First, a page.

Band-Aids are kind of “an issue” in my household.
The other day my husband Jonathan notices to his delight that I’m sporting an adhesive bandage (newsflash: that is the real name, read all about it here.) He breaks out into a smile and claims, as he always does, that I have an emotional attachment to Band-Aids. My natural defense tactic is to deny, deny, deny!…but then I break down and admit that it’s kind of true.
So we get to talking about what this “emotional attachment” really is. On the surface, it means that my average brush-with-death scrap requires a quick Band-Aid application every time. But as we go deeper into that wound I realize it really means I’m attached to the immediate sense of resolve I get from uncomfortable feelings – and I’m talking emotional discomfort here.
Example: I get into an argument and say some nasty words that I immediately regret. I’m feeling guilty. Instead of my first thought being, “oh man, I hurt that person – I’m really sorry” it’s more like, “oh shit, I need to explain why I sounded like a big fat a-hole and set the record straight that I’m not usually like this.” Gotta get rid of the guilty feelings with a quick Band-Aid, right?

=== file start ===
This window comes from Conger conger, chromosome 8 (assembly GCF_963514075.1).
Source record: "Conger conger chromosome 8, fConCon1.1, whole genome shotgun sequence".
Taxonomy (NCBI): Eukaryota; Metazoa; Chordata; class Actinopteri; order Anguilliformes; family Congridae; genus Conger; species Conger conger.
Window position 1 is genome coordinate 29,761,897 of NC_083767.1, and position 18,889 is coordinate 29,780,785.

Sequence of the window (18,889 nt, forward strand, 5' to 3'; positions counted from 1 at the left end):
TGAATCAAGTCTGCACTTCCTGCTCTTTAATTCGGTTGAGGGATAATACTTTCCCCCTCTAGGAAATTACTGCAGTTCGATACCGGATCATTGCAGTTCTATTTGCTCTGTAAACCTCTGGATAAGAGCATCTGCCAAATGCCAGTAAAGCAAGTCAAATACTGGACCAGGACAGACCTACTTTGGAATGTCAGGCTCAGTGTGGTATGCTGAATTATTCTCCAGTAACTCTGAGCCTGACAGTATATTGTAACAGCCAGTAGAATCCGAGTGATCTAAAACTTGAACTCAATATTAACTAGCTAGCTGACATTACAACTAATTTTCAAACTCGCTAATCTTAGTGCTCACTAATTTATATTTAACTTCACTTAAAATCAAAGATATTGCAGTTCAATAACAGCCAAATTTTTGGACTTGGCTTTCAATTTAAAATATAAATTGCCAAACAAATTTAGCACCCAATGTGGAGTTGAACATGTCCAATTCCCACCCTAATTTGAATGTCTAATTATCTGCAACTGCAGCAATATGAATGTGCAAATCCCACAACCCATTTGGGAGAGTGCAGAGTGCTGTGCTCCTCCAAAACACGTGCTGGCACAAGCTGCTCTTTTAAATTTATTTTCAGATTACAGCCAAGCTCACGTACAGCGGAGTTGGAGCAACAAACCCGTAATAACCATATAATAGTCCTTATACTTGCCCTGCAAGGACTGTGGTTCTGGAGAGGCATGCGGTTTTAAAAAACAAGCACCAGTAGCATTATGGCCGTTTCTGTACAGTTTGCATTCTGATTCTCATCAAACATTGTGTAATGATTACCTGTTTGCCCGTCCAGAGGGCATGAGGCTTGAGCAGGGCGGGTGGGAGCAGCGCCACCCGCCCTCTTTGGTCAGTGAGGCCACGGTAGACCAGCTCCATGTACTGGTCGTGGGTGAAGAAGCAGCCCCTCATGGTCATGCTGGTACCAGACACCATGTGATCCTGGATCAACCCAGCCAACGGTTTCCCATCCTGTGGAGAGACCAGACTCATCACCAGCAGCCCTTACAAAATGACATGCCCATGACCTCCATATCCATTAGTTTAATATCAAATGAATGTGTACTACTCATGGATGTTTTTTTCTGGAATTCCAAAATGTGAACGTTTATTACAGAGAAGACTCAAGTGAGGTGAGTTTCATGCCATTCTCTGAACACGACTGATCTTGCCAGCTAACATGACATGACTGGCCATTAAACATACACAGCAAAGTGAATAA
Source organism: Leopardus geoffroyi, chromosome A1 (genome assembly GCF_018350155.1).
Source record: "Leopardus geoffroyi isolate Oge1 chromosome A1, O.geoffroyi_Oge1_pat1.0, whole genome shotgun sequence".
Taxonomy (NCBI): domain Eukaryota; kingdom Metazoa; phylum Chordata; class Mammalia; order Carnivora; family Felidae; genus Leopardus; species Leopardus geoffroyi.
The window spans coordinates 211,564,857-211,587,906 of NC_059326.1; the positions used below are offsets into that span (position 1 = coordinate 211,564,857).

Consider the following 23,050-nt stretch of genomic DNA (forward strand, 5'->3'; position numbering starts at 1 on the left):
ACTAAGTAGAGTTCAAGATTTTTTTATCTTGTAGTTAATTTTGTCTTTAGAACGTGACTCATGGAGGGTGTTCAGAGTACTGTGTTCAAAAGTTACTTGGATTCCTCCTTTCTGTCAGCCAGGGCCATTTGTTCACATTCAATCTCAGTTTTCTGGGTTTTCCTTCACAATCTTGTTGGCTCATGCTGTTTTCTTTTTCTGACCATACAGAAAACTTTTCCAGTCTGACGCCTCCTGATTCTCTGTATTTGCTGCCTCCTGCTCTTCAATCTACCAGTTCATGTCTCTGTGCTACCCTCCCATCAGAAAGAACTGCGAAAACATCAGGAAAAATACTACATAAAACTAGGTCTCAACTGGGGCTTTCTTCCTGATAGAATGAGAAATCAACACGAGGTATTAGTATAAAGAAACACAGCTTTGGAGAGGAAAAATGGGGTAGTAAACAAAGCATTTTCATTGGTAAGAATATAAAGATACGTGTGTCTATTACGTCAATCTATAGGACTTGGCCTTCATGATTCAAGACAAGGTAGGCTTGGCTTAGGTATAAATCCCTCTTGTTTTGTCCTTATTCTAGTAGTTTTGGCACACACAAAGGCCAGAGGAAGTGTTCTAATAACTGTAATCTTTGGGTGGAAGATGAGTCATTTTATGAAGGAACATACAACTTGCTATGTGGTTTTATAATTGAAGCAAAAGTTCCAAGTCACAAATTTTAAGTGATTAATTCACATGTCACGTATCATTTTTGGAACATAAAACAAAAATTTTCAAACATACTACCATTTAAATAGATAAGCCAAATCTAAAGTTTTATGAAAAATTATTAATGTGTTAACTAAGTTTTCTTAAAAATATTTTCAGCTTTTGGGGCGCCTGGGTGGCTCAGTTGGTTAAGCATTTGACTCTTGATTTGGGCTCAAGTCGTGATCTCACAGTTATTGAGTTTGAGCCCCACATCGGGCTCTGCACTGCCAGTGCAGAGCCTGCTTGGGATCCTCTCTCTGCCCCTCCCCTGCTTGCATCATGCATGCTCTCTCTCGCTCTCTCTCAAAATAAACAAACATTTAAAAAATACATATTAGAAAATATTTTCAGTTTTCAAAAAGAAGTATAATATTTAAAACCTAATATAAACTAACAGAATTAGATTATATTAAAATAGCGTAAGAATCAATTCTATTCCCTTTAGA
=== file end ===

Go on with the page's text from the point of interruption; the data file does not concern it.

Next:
Sometimes we put the Band-Aids on other people. A friend calls you up and says she just broke up with her boyfriend. Your first reaction is to say, “you were too good for him anyhow - you’ll find someone better!” or maybe even, “I never could understand what you saw in him…”
Some Band-Aids are applied every weekend watching TV or drinking beer to tune out the stress of family life or the thought of going back to an unfulfilling job Monday morning.
Now don’t get me wrong, comfort is a good thing; however, comfort can be misused to numb the pain rather than relieve us after the pain has been fully experienced. You see, pain is a good thing, too. When we put Band-Aids on uncomfortable feelings, we rob ourselves of the full experience of life.
So with that, Happy Discomfort everybody!